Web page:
Q-Anon and Other Famously American Cults

Last night’s PBS News Hour included a segment on the family carnage that has been wrought by Q-Anon, specifically in the way some family members feel they can no longer speak to each other because one of them has swallowed the Q-Anon Kool-Aid. That last reference to an otherwise harmless soft drink arose from another cult, The People’s Temple, whose practitioners chose to end their lives during the Jonestown Massacre.

During my lifetime, the following cults have made front page headlines because of their success in attracting average, middle-class citizens to become members and then proceed to engage in extreme, illegal, and/or immoral behavior:

  • In 1978, Jim Jones, leader of The People’s Temple described above, persuaded 918 otherwise normal human beings to drink Kool-Aid laced with cyanide. The phrase “they’re drunk the Kool-Aid” is now used to refer to anyone who chooses to ignore facts in order to swallow a set of unsupported dogmas.
  • In 1992, David Koresh persuaded at least 85 otherwise normal human beings to lock themselves into a compound in Waco, Texas under the belief that the Biblical apocalypse was about to begin. Then, in February of 1993, after a standoff with the ATF, FBI, and state officials, 76 people died in the resulting firestorm. Apocalypse indeed.
  • In 1997, university professor Marshall Applewhite persuaded 39 believers, known as the “Heaven’s Gate,” that they were boarding a spaceship to the Hale-Bopp comet. All wore black suits with matching armbands and sneakers. All drank a cocktail of vodka and pineapple juice laced with cyanide. Their website stated that they were graduating from the “human evolutionary level.”

One could argue that the history of the colonization of the United States by Europeans was driven, in large part, by the passion of religious sects. These ranged from from Puritan to Moravian, Amish to Mormon, Quaker to Huguenot, and dozens more, all seeking freedom from persecution for their beliefs. In fact, we probably owe the Freedom of Religion clauses in the U. S. Constitution to the political pressure brought by these sects and their fear that a heavy-handed central government might require every citizen to become a member of, and pay taxes to, a single established church.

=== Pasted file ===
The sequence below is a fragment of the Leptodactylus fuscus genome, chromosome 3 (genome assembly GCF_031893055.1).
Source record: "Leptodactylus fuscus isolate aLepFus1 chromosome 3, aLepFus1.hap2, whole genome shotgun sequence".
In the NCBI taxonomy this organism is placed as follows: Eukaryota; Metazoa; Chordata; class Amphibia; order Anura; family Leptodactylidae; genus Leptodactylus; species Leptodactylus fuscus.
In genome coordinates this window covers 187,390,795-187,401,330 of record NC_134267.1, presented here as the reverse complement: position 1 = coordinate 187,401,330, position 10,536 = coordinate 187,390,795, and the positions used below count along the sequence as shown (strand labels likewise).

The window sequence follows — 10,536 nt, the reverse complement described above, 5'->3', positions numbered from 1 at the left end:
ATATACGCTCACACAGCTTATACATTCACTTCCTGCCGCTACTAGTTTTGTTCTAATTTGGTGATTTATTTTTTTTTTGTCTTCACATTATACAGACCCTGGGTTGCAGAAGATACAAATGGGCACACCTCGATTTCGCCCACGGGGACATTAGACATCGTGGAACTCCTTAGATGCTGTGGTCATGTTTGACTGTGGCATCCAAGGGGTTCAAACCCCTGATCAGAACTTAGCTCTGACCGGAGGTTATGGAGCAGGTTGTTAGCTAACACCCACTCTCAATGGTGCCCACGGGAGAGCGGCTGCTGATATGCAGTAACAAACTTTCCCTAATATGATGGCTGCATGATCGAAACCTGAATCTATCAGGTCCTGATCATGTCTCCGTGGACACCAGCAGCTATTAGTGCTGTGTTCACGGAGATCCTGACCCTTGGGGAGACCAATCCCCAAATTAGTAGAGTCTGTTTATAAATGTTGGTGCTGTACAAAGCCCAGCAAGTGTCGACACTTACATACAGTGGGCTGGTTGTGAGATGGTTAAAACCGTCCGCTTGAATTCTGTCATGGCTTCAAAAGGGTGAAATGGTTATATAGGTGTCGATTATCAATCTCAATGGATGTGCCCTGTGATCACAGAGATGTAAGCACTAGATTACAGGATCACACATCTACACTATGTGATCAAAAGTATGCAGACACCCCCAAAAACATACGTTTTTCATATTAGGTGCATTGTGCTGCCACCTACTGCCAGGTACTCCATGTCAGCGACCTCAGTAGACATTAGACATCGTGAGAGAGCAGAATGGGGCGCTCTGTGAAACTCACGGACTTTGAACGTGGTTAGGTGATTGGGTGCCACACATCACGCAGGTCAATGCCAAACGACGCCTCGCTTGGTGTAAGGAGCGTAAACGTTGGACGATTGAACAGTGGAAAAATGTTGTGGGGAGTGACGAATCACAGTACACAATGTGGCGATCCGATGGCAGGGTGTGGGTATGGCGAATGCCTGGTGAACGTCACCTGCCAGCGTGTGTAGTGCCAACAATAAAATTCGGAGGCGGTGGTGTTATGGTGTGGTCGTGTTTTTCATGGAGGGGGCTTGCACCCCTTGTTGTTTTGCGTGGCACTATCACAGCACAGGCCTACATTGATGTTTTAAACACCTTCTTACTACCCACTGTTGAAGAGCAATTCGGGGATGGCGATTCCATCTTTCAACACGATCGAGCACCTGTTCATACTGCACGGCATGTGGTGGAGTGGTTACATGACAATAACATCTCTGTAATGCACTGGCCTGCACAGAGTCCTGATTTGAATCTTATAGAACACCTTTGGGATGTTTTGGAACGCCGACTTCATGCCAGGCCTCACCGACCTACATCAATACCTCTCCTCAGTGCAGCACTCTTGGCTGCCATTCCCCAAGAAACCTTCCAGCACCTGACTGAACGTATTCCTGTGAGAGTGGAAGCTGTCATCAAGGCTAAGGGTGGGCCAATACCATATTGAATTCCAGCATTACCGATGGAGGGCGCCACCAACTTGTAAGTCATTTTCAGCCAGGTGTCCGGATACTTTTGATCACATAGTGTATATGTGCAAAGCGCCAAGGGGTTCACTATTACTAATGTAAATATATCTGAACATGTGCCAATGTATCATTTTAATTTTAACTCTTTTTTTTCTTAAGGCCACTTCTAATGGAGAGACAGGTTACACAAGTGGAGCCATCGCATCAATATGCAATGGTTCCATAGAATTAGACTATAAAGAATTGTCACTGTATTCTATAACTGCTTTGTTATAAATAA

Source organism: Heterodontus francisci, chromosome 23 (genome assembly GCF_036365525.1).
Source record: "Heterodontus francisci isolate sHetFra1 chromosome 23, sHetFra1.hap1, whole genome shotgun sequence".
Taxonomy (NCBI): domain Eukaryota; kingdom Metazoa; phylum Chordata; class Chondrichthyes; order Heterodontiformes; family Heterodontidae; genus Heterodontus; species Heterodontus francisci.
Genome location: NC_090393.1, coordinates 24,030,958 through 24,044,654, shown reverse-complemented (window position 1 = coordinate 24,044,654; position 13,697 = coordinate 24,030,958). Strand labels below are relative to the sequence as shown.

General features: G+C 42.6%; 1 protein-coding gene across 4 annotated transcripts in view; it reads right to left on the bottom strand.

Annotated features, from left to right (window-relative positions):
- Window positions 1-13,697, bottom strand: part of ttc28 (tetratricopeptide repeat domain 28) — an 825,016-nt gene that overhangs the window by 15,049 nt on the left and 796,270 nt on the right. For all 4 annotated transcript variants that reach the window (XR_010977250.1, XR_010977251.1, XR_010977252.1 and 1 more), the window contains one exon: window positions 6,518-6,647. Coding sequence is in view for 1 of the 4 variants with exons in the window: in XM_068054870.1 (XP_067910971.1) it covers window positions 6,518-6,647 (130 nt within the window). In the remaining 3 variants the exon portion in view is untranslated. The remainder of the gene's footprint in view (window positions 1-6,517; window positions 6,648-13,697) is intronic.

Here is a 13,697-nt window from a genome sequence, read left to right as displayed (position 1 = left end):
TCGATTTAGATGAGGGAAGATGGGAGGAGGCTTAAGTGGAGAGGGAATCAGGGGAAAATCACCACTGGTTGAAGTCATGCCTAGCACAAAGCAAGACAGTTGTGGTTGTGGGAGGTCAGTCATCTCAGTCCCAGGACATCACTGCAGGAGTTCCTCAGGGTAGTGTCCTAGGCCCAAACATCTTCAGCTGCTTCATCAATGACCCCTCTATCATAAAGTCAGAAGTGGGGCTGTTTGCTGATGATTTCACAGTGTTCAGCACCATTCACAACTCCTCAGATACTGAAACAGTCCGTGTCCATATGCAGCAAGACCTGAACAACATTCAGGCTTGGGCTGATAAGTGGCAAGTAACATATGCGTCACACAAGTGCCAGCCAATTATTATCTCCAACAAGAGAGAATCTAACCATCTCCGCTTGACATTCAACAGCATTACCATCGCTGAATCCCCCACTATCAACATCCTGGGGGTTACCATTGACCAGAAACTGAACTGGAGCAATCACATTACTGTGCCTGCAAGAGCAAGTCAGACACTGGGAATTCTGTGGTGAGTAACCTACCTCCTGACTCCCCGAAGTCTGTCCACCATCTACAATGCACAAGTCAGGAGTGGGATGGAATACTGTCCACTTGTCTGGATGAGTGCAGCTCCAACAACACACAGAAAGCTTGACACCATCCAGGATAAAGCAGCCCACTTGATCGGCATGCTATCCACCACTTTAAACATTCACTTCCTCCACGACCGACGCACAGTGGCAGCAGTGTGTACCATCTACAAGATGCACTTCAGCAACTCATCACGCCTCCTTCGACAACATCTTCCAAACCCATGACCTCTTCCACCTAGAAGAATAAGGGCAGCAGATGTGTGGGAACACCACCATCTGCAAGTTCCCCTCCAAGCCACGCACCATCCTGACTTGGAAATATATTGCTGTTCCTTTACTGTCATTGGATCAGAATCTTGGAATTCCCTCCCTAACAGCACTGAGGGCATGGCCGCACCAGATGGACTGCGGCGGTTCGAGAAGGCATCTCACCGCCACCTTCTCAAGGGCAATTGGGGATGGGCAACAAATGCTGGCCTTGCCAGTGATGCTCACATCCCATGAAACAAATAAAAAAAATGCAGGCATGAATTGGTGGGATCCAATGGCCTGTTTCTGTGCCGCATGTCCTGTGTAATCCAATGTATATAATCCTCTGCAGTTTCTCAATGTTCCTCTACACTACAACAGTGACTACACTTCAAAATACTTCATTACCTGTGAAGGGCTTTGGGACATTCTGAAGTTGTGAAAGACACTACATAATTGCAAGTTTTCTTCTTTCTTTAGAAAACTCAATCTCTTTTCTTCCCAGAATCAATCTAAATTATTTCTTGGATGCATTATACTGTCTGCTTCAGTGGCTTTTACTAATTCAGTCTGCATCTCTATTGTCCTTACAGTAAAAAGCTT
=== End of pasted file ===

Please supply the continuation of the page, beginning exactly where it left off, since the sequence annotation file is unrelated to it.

There is a far cry, however, between a “sect” and a “cult.” The former refers to a group of people having a shared set of religious beliefs. The latter refers to particularly extreme form of sect: one that takes the additional step of encouraging its members to engage in unlawful behavior.

According to a recent poll published by PRRI (see https://www.prri.org/research/qanon-conspiracy-american-politics-report/ ) approximately 15% of Americans now agree with the Q-Anon claim that “the government, media, and financial worlds in the U.S. are controlled by a group of Satan-worshipping pedophiles who run a global child sex trafficking operation.” If that poll is correct, then approximately 15% of Americans are now in danger of becoming members of a dangerous cult. Belief in this type of nonsense led, in no small part, to the illegal behavior we all witnessed on January 6th, aimed at preventing Congress from counting our nation’s electoral votes.

Hopefully, the storming of the capitol represented the high-water mark of the largest cult in U. S. history, not the beginning of something far worse.